Title: Under the Dome
Author: Stephen King
Genre: Science fiction
Rating: 4 out of 5 stars
Source: Print copy from my personal library
First line: From two thousand feet, where Claudette Sanders was taking a flying lesson, the town of Chester’s Mill gleamed in the morning light like something freshly made and just set down.
Goodreads blurb: On an entirely normal, beautiful fall day in Chester’s Mill, Maine, the town is inexplicably and suddenly sealed off from the rest of the world by an invisible force field. Planes crash into it and fall from the sky in flaming wreckage, a gardener’s hand is severed as “the dome” comes down on it, people running errands in the neighboring town are divided from their families, and cars explode on impact. No one can fathom what this barrier is, where it came from, and when — or if — it will go away.
Dale Barbara, Iraq vet and now a short-order cook, finds himself teamed with a few intrepid citizens — town newspaper owner Julia Shumway, a physician’s assistant at the hospital, a select-woman, and three brave kids. Against them stands Big Jim Rennie, a politician who will stop at nothing — even murder — to hold the reins of power, and his son, who is keeping a horrible secret in a dark pantry. But their main adversary is the Dome itself. Because time isn’t just short. It’s running out.
This was a monster of a book! It is a testimony to how good it is that I was willing to keep reading for all 1,071 pages. In fact, the last three hundred or so simply sped by, as I turned the pages as fast as I could to find out how things would end.
This isn’t horror fiction, but it is still Stephen King, so the body count is high. There are lots of creepy, skin-crawly moments and plenty of what King seems to do very well – demonstrate the depravity of humankind. Like any dystopian or post-apocalyptic novel, Under the Dome places the people of this small town in a situation that either allows them to shine or to show their worst character traits.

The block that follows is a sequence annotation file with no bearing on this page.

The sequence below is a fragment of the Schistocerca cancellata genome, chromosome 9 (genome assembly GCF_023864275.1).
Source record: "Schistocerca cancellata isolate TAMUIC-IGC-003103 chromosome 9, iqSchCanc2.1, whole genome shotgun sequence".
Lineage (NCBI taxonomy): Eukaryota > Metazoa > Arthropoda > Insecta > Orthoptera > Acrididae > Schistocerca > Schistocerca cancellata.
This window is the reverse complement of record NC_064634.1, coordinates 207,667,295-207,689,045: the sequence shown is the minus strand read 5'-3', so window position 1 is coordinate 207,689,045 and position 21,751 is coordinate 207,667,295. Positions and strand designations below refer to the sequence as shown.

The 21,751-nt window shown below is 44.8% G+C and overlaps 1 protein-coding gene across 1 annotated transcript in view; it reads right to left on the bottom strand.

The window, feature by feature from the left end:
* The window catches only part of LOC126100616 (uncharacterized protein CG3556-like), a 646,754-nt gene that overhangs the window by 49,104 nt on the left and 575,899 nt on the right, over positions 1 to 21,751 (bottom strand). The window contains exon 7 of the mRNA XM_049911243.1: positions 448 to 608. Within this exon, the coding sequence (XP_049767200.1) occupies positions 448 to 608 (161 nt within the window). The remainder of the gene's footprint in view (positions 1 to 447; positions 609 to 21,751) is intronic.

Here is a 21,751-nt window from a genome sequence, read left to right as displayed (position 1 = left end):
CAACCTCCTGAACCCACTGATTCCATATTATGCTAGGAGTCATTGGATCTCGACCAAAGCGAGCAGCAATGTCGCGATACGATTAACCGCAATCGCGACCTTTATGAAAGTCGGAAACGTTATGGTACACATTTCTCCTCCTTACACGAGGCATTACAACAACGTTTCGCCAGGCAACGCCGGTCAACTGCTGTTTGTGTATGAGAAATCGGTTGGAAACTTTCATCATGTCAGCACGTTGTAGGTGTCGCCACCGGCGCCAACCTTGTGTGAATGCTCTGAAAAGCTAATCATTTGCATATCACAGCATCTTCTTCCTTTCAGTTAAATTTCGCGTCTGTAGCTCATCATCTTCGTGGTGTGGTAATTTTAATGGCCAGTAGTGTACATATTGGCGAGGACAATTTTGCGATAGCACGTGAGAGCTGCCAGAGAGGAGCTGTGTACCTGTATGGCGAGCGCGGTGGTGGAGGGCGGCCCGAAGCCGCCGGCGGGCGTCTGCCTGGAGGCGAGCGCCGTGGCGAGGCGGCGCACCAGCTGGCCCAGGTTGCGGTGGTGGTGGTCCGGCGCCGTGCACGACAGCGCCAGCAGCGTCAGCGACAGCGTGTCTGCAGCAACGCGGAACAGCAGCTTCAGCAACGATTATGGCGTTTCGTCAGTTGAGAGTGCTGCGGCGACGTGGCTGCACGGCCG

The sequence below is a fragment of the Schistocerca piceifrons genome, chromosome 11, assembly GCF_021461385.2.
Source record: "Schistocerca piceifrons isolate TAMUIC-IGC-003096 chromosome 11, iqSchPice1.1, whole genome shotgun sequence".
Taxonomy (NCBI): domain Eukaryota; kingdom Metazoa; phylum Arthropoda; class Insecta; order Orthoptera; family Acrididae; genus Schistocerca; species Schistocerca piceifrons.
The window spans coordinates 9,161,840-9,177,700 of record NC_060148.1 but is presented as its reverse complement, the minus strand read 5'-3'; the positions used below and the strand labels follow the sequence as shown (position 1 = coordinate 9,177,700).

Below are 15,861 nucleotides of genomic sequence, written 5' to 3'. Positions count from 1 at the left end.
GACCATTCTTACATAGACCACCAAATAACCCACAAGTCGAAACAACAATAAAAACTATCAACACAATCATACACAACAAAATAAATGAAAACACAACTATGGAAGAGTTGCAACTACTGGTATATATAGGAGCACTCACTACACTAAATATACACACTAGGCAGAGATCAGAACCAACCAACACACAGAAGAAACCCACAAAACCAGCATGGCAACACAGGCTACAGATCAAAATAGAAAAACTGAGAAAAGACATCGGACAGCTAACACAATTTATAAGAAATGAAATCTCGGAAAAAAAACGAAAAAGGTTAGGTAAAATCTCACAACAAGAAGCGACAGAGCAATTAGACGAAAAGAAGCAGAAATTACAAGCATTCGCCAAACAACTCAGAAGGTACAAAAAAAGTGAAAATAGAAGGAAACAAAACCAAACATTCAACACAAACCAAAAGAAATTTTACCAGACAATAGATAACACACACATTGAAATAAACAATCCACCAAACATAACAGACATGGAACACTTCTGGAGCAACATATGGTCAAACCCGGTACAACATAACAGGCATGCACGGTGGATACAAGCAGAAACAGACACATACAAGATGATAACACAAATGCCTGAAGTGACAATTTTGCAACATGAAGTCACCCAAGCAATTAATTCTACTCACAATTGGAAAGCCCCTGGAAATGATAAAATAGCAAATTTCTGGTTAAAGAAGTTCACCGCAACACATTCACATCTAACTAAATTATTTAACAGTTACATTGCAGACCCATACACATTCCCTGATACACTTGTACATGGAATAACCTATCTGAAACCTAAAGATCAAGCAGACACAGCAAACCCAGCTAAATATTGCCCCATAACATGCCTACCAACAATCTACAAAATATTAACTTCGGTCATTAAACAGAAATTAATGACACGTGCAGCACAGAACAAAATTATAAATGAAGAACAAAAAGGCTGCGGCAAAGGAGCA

The small town politics in Chester’s Mill are already pretty screwed up, even before the Dome goes up and cuts them off from the rest of the world. When Jim Rennie, Second Selectman, realizes that there is no way the outside system can have any say in how he runs things, he thrives. He is a power-hungry racist with sociopathic tendencies. His motto is, “The end justifies the means, and if the means is cruel, then that’s just a bonus.” He and his even sicker son Junior were some of the creepiest, most evil villains I’ve read in a long time.
On the opposite side of the spectrum is Dale Barbara. He is no longer military, but the US government has no problem pulling him into service as their “inside man” in the Dome. The only drawback is that he has already managed to get on Rennie’s bad side – and Rennie isn’t going to simply step aside and let Barbara take over. Barbara is helped in his resistance of Rennie by Julia Shumway, the owner of the local paper, a woman who sees Rennie for exactly what he is.
I loved the way that King explored the darker side of human instinct, as well as how he showed that some people rise to their true calling when in the worst of circumstances. I also found the ultimate explanation for the Dome to be fascinating and original. After reading this and 11/22/63, I am left wondering why I waited so long to try King’s fiction.